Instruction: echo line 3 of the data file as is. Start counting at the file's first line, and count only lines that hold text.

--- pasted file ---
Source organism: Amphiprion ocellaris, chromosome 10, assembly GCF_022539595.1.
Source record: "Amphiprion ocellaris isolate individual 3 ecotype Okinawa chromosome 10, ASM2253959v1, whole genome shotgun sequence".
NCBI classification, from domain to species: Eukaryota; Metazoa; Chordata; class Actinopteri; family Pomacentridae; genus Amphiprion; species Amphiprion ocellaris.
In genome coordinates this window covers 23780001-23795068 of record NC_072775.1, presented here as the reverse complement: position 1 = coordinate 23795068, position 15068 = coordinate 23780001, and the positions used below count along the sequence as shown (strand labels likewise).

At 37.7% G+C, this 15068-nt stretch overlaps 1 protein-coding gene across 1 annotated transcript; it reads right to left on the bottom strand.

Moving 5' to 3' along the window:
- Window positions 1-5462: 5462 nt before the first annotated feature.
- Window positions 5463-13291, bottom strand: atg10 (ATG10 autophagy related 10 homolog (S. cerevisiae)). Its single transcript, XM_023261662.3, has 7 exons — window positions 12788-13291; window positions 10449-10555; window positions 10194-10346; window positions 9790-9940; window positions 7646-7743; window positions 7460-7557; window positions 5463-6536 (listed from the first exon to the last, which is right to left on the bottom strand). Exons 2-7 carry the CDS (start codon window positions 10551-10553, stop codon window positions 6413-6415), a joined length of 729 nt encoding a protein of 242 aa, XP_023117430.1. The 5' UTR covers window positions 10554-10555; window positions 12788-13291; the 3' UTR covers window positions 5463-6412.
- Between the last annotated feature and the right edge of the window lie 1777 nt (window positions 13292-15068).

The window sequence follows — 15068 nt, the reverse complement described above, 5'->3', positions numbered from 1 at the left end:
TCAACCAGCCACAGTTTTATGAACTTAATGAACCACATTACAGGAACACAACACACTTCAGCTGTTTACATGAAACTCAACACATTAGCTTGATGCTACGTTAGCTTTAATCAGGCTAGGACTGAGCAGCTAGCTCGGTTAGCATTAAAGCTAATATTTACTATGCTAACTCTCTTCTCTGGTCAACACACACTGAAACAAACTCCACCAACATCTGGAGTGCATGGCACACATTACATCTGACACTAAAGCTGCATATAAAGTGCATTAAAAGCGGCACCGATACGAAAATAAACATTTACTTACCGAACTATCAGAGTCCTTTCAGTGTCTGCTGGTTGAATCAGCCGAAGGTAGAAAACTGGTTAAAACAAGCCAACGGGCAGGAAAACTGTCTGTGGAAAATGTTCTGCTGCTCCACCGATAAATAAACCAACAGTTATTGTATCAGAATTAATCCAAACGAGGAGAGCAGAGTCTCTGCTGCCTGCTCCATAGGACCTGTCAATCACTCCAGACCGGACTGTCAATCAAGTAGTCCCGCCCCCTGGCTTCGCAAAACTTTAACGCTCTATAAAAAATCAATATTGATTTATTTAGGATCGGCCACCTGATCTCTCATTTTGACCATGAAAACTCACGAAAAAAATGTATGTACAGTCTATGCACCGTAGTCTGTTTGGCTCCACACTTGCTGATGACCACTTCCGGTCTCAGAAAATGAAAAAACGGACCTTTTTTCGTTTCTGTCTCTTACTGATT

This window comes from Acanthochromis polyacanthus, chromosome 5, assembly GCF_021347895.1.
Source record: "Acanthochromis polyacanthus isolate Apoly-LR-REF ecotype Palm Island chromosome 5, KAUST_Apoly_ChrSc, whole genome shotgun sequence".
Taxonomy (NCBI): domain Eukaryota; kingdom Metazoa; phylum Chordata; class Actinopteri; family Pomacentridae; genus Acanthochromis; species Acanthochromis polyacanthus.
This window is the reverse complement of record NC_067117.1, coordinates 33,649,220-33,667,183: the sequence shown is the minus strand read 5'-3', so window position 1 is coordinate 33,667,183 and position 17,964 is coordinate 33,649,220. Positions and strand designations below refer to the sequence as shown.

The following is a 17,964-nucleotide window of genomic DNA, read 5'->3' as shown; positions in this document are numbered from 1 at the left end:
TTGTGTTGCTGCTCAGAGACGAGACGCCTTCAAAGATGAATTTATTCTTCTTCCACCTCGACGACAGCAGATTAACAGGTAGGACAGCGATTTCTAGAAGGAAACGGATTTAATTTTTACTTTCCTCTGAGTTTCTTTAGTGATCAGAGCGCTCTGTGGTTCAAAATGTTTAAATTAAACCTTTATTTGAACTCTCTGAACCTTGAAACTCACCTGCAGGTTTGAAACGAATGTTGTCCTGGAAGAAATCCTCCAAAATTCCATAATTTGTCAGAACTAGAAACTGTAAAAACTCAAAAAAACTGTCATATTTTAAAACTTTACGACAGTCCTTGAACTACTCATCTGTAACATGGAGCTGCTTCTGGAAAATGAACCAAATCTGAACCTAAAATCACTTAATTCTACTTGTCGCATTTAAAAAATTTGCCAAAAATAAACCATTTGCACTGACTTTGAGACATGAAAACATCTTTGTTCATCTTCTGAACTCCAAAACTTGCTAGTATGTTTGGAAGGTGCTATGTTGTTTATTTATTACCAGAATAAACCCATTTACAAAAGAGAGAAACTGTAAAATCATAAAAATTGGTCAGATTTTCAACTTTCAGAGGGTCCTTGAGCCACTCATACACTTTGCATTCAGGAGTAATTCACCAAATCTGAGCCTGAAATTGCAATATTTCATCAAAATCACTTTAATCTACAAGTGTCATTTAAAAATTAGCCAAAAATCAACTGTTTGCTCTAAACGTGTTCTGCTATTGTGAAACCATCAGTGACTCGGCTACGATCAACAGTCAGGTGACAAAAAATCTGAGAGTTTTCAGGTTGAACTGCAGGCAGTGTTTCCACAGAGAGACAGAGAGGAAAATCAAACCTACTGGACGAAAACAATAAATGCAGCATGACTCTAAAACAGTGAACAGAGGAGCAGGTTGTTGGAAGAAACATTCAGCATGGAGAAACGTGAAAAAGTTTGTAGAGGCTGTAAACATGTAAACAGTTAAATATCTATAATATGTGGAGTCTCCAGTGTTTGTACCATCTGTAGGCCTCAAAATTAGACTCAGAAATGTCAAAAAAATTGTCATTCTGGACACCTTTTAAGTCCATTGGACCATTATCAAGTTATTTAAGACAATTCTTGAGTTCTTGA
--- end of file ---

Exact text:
NCBI classification, from domain to species: Eukaryota; Metazoa; Chordata; class Actinopteri; family Pomacentridae; genus Amphiprion; species Amphiprion ocellaris.